Global equities ended last week on a negative note and were down around 4.5% from their all-time high in early September. This morning, European markets have fallen back a further 3%.
The initial catalyst for the correction was a sharp run-up in the mega cap tech names which had left them looking extended and ripe for some profit taking. The FAANGs are now down over 10% from their highs and the froth looks like it has been blown off. While they may well remain volatile, there is no obvious reason for them to be at the forefront of any further sell-off. The fundamentals behind the tech sector remain strong and valuations are once again looking more reasonable.
However, the correction also clearly had its roots in the sheer scale of the rebound from March with global equities up some 50% from their low. This inevitably left markets vulnerable to a set-back, particularly with valuations at twenty-year highs.
The rebound in turn was in good part a result of the massive policy stimulus. The weakness late last week was triggered by disappointment that the US Fed had not extended its QE program. Even so, the Fed is still buying $120bn of bonds a month and remains a major support for equities. Indeed, it made it clear that it has no intention of raising rates for at least another three years.
The Bank of England also decided to leave policy unchanged last week. However, it kept open the possibility of cutting rates into negative territory next year if it should be necessary. An extension of its QE program later this year also remains quite possible.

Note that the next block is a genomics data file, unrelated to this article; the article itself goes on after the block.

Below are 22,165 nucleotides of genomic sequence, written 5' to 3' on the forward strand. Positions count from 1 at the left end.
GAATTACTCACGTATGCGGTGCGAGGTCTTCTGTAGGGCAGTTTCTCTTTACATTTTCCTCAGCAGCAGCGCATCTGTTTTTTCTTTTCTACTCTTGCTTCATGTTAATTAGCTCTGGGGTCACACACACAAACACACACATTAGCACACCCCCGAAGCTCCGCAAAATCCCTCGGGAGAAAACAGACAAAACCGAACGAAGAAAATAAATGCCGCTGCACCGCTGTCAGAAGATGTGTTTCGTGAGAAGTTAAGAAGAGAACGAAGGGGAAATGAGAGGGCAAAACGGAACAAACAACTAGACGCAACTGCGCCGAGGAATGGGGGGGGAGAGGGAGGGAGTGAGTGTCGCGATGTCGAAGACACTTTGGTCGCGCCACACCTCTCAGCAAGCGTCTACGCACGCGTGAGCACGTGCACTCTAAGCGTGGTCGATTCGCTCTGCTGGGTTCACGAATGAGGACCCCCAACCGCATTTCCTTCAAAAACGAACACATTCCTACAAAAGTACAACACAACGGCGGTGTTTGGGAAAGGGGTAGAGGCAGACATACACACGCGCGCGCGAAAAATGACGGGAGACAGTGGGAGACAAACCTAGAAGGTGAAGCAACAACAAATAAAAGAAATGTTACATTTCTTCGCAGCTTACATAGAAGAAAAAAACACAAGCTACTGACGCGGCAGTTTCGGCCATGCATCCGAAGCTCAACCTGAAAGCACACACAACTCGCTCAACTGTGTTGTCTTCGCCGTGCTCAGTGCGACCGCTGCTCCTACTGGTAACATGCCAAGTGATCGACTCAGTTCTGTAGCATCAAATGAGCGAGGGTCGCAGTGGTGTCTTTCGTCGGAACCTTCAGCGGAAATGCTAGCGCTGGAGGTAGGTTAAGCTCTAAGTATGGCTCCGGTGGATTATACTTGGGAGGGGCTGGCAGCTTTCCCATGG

All the same, the fact of the matter is that central banks have now spent most of their ammunition. Going forward, changes to fiscal policy will be much more important than any tweaks to monetary policy in shaping the economic recovery. And on this front, the news is not particularly encouraging as the markets may now be appreciating.
The US has failed to agree an extension of the fiscal stimulus measures which expired in July and may now not do before the November elections. As for the UK, Rishi Sunak is still resisting calls to extend the furlough scheme beyond October.
Just as important for markets will of course be Covid-related developments. This morning’s declines are a response to the second wave of infections now being seen in the UK and across much of Europe and fears that renewed social distancing measures/localised lockdowns could disrupt the economic recovery.
While the latest wave of infections is clearly a major cause for concern near term, it shouldn’t be forgotten that the longer term outlook regarding Covid is not all bad. Several late stage vaccine trials are now underway and a vaccine could quite possibly become available within a few months. Some countries, most notably China, also seem to have avoided a major secondary spike despite the reopening of their economies.
In short, the outlook remains quite uncertain. We believe it remains prudent at this juncture to maintain a broadly neutral stance on equities until some of these unknowns are cleared up – one way or another.